Can Canadians Deduct Mortgage Interest From Their Taxes?
The short answer for most Canadian homeowners is no. While our American neighbours get to claim interest on their mortgages as a tax deduction, the Canadian tax system simply does not allow it. There are exceptions, however, so read on to learn more.
How Come Mortgage Interest Isn’t Deductible In Canada?
In 2009, the Canadian Supreme Court tried a case involving two homeowners who deducted over $100,000 in mortgage interest on their taxes. The Minister of National Revenue reported the deductions as illegal tax avoidance. The Supreme Court sided with the minister and declared that mortgage interest payments are not tax deductible unless a home is generating rental income.
Can I Claim Mortgage Interest If I Run A Business Out Of My Home?
If you run a business out of your home, you can deduct some work-related expenses. This may include electricity, heating, phone, and internet, but unfortunately, you still cannot deduct mortgage interest.
If your home business becomes large enough (perhaps you add equipment or hire employees), you can contact the Canada Revenue Agency (CRA) and find out if your home qualifies as a business. If it does qualify, you may be able to claim expenses such as supplies, property taxes, and condo fees.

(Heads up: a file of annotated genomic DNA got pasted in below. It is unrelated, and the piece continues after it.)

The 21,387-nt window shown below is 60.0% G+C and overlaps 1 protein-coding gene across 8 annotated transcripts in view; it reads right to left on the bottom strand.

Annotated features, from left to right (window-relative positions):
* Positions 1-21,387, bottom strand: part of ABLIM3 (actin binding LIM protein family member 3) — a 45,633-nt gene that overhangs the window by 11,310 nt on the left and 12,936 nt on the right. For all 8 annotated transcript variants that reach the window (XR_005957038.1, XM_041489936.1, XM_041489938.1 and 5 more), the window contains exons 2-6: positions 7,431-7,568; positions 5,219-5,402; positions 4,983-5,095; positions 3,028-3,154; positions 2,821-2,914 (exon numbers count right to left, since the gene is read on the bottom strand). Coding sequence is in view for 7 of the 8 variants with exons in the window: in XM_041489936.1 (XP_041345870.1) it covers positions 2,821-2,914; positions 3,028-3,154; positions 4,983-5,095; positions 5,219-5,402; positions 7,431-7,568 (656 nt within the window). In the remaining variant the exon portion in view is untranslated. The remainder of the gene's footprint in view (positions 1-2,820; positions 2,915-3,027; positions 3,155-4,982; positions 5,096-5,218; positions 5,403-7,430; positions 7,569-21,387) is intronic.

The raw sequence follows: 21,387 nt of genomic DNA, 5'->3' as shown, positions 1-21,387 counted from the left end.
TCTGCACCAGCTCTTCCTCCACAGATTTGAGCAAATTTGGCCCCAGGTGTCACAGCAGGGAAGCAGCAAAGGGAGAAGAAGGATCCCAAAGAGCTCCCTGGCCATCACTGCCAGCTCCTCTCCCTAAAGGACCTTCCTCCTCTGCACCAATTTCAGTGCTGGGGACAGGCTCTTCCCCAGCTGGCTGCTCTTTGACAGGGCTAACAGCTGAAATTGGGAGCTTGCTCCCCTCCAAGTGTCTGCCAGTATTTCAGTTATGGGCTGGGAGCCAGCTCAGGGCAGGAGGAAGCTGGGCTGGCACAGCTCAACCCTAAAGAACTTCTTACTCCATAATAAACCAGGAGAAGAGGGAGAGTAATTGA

What If My Home Produces Rental Income?
This is one of the only ways for Canadians to get a mortgage interest tax deduction. If your house or condo produces rental income, it is considered an investment property. If, say, you rent out one or more of your rooms in your home and earn income from a tenant or tenants, your expenses may count as rental-related and possibly be claimable on your taxes. If your property does not make revenue from a business or rent, you cannot claim any tax deductions.
Is It Smart To Try To Make My Mortgage Interest Tax Deductible?
This is a question that can only be answered on a case by case basis. Just like any other investment choice, making your mortgage interest tax deductible by turning your home into an investment property comes with risk. Your rental income may not cover your mortgage and you may never get back what you’ve invested in your property. It could take years until you see a return, and if you decide to sell your home, you will have to pay taxes on whatever profit you make. If this is a route you’re interested in, discuss it with a financial advisor or tax expert first.
Canadians Do Enjoy Tax-Free Capital Gains On Their Primary Residence
While Americans are luckier with mortgage interest deduction policy, it’s not all bad for us Canadians. If you ever sell your principal residence, and there’s a profit from the sale (which is very common in Canadian real estate), you don’t pay taxes on that profit. This is why we caution you from converting your home to an income property – if you sell an income property at a profit, you will incur taxes.
If you need more information about mortgages, debt consolidation, renewals, purchases or general mortgage advice – send us a message on our site or call Lev Keselman at 604-764-9165 or Alex Shein at 604-725-0675 .